The Via Francigena also called Via Romea, is the ancient road that led pilgrims to Rome from Western Europe. It is one of the most well-known and popular spiritual paths. This path starts next to the south portico of Canterbury Cathedral, where the stone that indicates the zero kilometer of the itinerary is placed. In this story, we will focus on the part of the Tuscan path, from Castelfiorentino to Siena.
After the Apennines and the Arno, there's a path winding towards the Via dell' Elsa, along natural corridor heading towards Siena, on the Via Cassia. The first pilgrims traveled this path, starting from the Middle Ages. It is a well-preserved road, although the hinterland at that time was not very safe, due to the recurring battles among Florence, Volterra, and Siena. Hence the need to modify the Francigena path, according to the period and the dangers. From the old diaries of pilgrims, we discover different places and different steps, and this suggests that there were some alternative routes. In Val d’Elsa, there is at least one ancient hill path, which passes through San Gimignano, and one or two other, passing through the valley bottom- used after the second half of the 12th century.
The most striking part of the path is from Poggibonsi to Siena when you are in front of Monteriggioni. Along the way through the woods, you arrive in front of Porta Camollia, the access to the city of Siena.
This part of the pilgrimage starts from Castelfiorentino, a noble town that became essential thanks to the transit of the Via Francigena. Next stop is at the Pieve di Coiano, a charming country church, already mentioned in the diaries of pilgrims at the end of the tenth century. On the way up the hill, you will pass hamlets, clay canals to wade through, springs of sulfurous waters, old mills, towers, and churches. The parish churches follow the one another: after Coiano, Santa Maria a Chianni, and then Pieve di Santa Maria Assunta in Cellole. The small shelters for pilgrims are identifiable by the presence of a Greek cross on the facade. We then enter in San Gimignano, while going up the central street to the heart of the square with the Duomo. The pilgrims of the medieval period understood that they were on the right track when they heard the tolling of the bells of Badia a Coneo, a Romanesque church with Lombard contamination.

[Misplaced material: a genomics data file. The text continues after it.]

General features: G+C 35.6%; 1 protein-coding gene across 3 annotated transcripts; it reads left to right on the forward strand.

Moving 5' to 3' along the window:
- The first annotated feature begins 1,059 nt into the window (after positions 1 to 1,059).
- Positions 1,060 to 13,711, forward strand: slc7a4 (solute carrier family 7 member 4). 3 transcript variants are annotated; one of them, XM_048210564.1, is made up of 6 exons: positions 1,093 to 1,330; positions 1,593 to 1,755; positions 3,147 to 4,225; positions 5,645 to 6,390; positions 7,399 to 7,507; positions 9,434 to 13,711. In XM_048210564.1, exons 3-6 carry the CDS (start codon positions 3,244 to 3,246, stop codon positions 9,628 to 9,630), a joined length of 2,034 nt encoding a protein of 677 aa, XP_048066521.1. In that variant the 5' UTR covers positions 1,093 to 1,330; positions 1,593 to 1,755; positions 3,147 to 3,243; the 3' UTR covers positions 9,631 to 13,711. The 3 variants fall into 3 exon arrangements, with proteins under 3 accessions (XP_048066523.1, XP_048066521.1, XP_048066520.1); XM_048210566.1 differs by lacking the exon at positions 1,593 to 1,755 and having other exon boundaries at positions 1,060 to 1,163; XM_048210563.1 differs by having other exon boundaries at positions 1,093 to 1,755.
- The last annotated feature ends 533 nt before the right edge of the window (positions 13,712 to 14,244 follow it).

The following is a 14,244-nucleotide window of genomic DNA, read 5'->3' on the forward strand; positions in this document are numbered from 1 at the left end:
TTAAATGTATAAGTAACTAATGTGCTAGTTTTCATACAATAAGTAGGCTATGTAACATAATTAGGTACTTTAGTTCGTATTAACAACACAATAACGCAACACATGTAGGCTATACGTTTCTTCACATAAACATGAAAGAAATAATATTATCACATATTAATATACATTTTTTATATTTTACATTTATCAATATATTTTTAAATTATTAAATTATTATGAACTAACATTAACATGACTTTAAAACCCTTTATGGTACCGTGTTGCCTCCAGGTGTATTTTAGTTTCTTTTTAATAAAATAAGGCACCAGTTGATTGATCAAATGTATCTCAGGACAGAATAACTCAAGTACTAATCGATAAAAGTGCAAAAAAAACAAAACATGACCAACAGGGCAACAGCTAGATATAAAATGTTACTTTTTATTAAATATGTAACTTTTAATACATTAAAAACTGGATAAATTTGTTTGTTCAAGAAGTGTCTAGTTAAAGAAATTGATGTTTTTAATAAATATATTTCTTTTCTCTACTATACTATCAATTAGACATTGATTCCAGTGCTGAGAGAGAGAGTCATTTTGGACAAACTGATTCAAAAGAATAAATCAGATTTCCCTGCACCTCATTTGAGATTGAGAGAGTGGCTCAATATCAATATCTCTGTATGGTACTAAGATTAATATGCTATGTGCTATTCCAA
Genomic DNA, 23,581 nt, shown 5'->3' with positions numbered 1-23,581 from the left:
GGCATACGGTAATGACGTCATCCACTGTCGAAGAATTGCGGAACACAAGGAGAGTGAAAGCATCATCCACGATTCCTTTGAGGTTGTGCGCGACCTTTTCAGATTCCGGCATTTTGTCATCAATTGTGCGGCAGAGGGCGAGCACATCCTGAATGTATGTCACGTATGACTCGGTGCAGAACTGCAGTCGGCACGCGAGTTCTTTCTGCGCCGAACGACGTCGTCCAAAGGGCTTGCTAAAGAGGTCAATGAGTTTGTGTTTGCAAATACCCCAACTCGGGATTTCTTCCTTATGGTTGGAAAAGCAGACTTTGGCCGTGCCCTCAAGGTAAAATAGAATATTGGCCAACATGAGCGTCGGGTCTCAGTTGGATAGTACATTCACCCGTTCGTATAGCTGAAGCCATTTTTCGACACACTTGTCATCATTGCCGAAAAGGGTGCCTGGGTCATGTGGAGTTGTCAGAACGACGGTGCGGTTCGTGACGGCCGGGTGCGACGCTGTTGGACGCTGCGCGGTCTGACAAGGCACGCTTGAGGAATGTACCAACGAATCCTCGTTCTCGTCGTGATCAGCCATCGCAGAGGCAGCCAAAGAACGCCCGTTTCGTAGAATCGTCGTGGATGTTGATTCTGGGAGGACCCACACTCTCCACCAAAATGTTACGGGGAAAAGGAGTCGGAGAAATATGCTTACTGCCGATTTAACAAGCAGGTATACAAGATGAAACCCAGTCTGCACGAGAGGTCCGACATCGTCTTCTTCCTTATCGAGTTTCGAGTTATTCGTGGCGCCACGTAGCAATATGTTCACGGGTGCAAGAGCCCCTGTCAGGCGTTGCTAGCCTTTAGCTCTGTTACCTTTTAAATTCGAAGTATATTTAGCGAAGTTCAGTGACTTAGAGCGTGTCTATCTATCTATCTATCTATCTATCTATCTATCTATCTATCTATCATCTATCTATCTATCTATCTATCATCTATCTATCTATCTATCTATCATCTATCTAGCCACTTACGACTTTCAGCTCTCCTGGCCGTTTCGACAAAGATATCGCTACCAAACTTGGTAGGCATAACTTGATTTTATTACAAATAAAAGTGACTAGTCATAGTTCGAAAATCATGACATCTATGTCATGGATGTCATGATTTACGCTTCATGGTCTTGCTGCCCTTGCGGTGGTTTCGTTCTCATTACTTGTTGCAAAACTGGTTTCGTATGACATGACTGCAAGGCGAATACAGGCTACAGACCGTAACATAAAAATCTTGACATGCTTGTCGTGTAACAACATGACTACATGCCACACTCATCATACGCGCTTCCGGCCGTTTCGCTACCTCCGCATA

The original paving of the Via Francigena is still preserved on Monte Maggio. In the hilly stretch, widening the view, we can see the walls of Monteriggioni, a beautiful town, literally cut in two by the Via Francigena. The extraordinary walls of this town, equipped with 14 towers, were added after its foundation.
The last part of the Monte Maggio road passes through holm oak woods. This is a veritable mine of treasures of historical interest: towers, chapels, hermitages, ancient roads. Finally, a series of reception points indicates the entrance to Siena, through the northern gate, Porta Camollia.
In Siena, the Via Francigena reaches the Duomo and the Hospital Santa Maria della Scala, that today is a museum complex. Founded between the 9th and 10th centuries, it preserves a series of fifteenth-century frescoes by Bartolo and Priamo Della Quercia, which document the daily life of this welcoming place.
This Tuscan stretch of the Via Francigena, from Castelfiorentino to Siena, is one fascinating route, due to the beauty of its landscapes, the fantastic views, and its great inner spirituality- the main reasons for every pilgrimage.
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